a cars exhaust, which contributes to urban air pollutants

Ozone Wheezing's Cause, New Treatments Found

Researchers at the National Institute of Environmental Health Sciences and Duke University have found a clue that may help people who wheeze and cough, short of breath, after exposure to ozone, which is a common urban air pollutant. Using an animal model, the researchers identified ways to stop airways in the lungs from narrowing.

"We found that it is not the ozone itself that causes the body to wheeze, but the way the lungs respond to ozone," said Stavros Garantziotis, M.D., principal investigator in the NIEHS Laboratory of Respiratory Biology and lead author of the paper published online this week in the Journal of Biological Chemistry. NIH, the parent agency of NIEHS, posted an article about the findings on Feb. 3.

"Animals exposed to ozone produced and released high amounts of a sugar known as hyaluronan," said John Hollingsworth, M.D., a pulmonologist who is an assistant professor in the Department of Medicine at Duke University Medical Center and senior author of the paper. "We found hyaluronan to be directly responsible for causing the airways to narrow and become irritated. We believe this may contribute to asthma symptoms in humans, as well." Besides finding proteins that can ease the hyaluronan effect, they could block airway responsiveness by binding the native hyaluronan away and by administering a slightly modified form of hyaluronan. "Although more research is needed before these findings can be translated to humans, we are optimistic these treatment options could prove beneficial to patients," said Hollingsworth.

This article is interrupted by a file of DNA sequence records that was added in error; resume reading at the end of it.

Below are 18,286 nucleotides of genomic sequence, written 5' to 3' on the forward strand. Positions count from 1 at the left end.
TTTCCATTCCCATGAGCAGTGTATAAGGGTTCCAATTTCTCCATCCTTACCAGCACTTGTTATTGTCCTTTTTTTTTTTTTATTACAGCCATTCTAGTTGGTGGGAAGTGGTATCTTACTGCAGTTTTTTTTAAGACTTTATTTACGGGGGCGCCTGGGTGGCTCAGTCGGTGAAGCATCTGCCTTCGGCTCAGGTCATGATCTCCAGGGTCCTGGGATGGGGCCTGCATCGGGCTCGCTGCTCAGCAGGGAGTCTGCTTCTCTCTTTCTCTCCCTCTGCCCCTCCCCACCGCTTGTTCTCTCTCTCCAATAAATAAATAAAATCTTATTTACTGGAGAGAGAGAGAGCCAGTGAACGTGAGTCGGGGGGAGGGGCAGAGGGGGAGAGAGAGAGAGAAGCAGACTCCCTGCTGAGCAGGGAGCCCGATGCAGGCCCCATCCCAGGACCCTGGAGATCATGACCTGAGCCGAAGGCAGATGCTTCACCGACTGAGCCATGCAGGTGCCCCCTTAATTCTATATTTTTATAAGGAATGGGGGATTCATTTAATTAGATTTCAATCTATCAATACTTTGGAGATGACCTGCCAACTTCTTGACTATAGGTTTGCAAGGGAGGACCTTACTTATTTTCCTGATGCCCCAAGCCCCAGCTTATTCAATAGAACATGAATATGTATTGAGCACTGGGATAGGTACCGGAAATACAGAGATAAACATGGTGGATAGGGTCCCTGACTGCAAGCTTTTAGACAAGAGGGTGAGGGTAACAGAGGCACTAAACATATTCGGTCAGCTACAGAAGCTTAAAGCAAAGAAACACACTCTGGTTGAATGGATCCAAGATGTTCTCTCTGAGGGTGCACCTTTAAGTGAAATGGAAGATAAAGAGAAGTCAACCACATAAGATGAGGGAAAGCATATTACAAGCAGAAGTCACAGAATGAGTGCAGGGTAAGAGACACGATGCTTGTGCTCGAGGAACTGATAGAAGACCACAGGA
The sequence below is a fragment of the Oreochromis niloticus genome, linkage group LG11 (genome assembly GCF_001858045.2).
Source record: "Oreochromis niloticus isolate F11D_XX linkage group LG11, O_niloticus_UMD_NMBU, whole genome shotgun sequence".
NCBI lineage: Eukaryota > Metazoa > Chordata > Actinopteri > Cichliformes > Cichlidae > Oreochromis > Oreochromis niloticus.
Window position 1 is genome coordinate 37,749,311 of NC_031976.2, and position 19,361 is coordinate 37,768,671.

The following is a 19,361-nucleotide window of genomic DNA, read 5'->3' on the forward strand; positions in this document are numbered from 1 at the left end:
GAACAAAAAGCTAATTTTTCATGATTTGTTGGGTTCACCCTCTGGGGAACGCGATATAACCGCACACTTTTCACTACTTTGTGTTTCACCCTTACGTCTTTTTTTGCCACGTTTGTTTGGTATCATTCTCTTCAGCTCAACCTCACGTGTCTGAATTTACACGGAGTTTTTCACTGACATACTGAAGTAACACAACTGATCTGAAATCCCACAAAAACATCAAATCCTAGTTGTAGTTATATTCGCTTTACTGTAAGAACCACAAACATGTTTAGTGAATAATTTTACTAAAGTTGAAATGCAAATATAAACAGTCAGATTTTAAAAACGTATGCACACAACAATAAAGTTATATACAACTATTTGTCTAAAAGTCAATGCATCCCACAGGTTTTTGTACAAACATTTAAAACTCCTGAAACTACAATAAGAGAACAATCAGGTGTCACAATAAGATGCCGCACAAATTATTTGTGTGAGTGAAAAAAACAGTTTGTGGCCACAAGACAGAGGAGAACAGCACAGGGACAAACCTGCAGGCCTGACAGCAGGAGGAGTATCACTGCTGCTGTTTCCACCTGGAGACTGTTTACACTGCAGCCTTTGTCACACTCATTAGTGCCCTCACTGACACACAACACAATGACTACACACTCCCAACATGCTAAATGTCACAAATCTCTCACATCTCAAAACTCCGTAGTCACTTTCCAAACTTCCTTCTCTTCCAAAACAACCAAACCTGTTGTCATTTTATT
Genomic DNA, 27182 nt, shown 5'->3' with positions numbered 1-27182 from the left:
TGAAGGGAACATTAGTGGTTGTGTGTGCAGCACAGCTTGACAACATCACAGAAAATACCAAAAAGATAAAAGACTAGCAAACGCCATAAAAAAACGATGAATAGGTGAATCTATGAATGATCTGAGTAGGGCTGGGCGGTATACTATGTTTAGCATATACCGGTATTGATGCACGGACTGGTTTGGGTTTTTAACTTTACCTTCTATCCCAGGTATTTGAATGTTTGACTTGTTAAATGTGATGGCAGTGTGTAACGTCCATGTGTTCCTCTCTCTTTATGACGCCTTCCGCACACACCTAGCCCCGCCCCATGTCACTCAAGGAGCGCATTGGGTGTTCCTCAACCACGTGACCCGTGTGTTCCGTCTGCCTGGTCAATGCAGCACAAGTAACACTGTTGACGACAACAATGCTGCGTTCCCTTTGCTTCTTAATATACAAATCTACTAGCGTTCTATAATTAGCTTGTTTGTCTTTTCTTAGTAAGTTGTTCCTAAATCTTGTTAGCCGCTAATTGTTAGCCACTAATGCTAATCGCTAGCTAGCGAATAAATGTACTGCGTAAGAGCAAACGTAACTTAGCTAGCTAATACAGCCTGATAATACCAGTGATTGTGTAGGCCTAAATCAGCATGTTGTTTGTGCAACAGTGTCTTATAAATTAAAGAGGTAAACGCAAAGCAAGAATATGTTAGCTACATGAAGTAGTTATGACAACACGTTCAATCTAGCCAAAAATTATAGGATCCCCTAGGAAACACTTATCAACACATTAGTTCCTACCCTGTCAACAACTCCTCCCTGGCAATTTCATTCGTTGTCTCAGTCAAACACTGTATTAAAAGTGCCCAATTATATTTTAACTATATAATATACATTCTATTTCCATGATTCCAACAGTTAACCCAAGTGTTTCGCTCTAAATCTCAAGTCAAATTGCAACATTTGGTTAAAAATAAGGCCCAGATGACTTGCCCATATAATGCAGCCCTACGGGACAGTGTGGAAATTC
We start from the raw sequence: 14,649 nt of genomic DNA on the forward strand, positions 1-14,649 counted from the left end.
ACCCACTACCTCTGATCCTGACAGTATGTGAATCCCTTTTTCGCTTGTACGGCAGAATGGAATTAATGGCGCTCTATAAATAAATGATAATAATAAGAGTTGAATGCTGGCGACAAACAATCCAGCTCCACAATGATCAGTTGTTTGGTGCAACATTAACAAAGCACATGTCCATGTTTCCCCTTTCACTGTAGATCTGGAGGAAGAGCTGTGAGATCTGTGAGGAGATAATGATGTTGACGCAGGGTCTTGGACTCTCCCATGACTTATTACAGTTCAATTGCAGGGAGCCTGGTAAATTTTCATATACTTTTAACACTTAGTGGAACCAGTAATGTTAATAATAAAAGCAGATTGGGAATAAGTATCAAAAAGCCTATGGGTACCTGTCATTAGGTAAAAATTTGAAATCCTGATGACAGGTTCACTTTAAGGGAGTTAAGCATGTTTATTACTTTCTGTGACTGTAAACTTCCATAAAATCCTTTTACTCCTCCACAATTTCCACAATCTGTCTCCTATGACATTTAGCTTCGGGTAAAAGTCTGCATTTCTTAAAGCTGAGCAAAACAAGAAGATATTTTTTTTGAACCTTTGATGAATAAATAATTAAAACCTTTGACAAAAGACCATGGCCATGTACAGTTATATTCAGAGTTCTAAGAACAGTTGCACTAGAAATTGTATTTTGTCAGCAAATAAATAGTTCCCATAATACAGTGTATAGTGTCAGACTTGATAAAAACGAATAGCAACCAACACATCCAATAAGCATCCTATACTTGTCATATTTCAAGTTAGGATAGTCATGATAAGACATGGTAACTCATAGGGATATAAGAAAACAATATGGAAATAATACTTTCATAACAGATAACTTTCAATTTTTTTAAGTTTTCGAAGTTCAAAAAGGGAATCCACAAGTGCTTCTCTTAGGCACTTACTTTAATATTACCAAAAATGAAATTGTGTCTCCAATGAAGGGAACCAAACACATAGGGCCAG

The researchers said about 4,500 U.S. hospital admissions and 900,000 school absences each year are caused by ozone exposure.

"This collaborative effort exemplifies the powerful advances we can continue to make to improve human health by teaming the innovativeness of our in-house researchers with our grantees," said Linda S. Birnbaum, Ph.D., NIEHS director. "This is also a good example of how NIEHS is helping to bring a pool of creative, talented young scientists to the field of environmental health sciences."

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